Okay, we’re going to see how we can fade the
three wood. Now the three wood, because it is longer and it’s got a pretty well amount
of waft (it’s about a fifteen degree wafted club) most people would say “well I slice
that club anyway.” Well that might be true, but a slice is very unpredictable. So we’re
going to teach you here how to practice to fade the ball, which is a controlled slice.
Because really the key to this game is you want to be able to say: “okay there’s a target;
I can hit it with a slice; I can hit with a hook; I can hit it straight.” So all a fade
is is a controlled slice. So if you naturally slice the ball, this will be good practice
to help you fix your slice, and then to take that slice and be able to use it in a controlled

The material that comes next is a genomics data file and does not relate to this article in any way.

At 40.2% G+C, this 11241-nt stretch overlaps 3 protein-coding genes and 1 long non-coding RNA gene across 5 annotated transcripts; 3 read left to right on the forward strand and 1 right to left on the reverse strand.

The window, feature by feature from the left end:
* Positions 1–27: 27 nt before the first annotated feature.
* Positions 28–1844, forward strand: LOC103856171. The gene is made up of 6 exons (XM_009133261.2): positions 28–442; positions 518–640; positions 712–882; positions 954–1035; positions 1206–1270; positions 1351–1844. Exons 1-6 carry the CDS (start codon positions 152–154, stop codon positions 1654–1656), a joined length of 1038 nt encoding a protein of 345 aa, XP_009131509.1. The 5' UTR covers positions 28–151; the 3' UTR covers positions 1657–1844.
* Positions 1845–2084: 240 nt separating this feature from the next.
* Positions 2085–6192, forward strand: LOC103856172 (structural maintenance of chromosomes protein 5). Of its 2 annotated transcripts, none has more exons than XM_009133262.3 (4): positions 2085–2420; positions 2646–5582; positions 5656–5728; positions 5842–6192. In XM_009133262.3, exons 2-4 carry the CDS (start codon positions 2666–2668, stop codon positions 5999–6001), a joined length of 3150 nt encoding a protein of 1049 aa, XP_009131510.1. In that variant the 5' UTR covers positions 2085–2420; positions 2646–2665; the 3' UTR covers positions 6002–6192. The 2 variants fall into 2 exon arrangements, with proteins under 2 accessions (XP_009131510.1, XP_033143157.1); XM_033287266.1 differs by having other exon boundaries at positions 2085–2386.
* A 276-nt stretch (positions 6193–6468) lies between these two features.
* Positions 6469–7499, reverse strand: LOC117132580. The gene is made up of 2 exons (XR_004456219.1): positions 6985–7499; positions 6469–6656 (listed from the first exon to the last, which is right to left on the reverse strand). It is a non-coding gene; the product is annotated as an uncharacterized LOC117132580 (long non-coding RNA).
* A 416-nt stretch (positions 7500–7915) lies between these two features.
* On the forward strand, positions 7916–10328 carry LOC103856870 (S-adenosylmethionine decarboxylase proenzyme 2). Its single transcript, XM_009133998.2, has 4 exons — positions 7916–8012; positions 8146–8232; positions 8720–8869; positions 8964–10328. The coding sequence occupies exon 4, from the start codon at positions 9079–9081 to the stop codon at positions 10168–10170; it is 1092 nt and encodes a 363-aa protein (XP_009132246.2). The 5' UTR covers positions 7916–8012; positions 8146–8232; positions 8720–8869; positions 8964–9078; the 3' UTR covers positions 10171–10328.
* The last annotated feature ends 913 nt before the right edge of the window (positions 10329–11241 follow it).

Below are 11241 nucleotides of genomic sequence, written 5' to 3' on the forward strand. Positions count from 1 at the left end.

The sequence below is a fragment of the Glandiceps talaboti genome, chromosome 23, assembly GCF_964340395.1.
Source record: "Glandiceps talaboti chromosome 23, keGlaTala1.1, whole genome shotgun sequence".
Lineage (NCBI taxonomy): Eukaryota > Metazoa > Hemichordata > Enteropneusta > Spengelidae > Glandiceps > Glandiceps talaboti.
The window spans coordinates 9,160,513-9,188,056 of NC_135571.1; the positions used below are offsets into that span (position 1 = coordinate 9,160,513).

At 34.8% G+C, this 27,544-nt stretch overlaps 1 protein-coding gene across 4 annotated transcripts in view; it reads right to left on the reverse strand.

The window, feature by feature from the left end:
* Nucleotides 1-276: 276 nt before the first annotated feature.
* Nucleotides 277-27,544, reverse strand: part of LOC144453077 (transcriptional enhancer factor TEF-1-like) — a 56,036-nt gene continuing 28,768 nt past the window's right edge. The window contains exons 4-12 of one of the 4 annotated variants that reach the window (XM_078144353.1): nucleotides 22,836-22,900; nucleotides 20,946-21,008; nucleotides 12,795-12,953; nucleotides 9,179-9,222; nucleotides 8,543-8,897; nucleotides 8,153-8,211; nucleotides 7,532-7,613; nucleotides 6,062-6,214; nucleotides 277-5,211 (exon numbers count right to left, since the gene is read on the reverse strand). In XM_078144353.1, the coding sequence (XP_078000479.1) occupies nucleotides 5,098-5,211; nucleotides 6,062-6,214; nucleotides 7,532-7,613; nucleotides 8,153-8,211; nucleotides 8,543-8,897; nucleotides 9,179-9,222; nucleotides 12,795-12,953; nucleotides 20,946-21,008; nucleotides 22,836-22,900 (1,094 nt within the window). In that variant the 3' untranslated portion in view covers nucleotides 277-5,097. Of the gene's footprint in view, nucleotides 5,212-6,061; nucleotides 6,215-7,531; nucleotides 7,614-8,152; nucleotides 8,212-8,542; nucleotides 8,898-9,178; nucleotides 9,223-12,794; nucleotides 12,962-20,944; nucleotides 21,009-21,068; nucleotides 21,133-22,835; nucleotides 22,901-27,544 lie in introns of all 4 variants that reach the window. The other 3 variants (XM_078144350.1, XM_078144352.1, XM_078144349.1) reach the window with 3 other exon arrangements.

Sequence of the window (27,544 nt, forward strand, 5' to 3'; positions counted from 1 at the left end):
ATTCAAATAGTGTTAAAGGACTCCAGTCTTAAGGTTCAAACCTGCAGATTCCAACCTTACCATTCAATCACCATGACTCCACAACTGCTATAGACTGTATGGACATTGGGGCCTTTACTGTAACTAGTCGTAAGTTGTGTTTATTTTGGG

manner. So if this club represents the line to the target, then I would line up like this
to hit the ball straight. To fade the ball, I’m going to open my stance up a little bit.
And then I might open the club face a little bit. I might move the ball up, and my stance
just a little bit. But see, there’s no perfect shot. This is why, when you read about the
pros practicing five hundred to a thousand balls a day they are working on virtually
ever angle of this shot. Because every time they get out on the course, it’s going to
be slightly different. So I’m opening my stance. I’m aiming to the left a little bit. And I’m
opening the club face slightly. And this way I just take a normal swing, and it produces
a fade. So the fade is what you want to have. On this particular shot it’s giving me safety.
I’ve lost a little bit of distance fading it, but its well worth the precision that
you gain from being able to execute this shot well.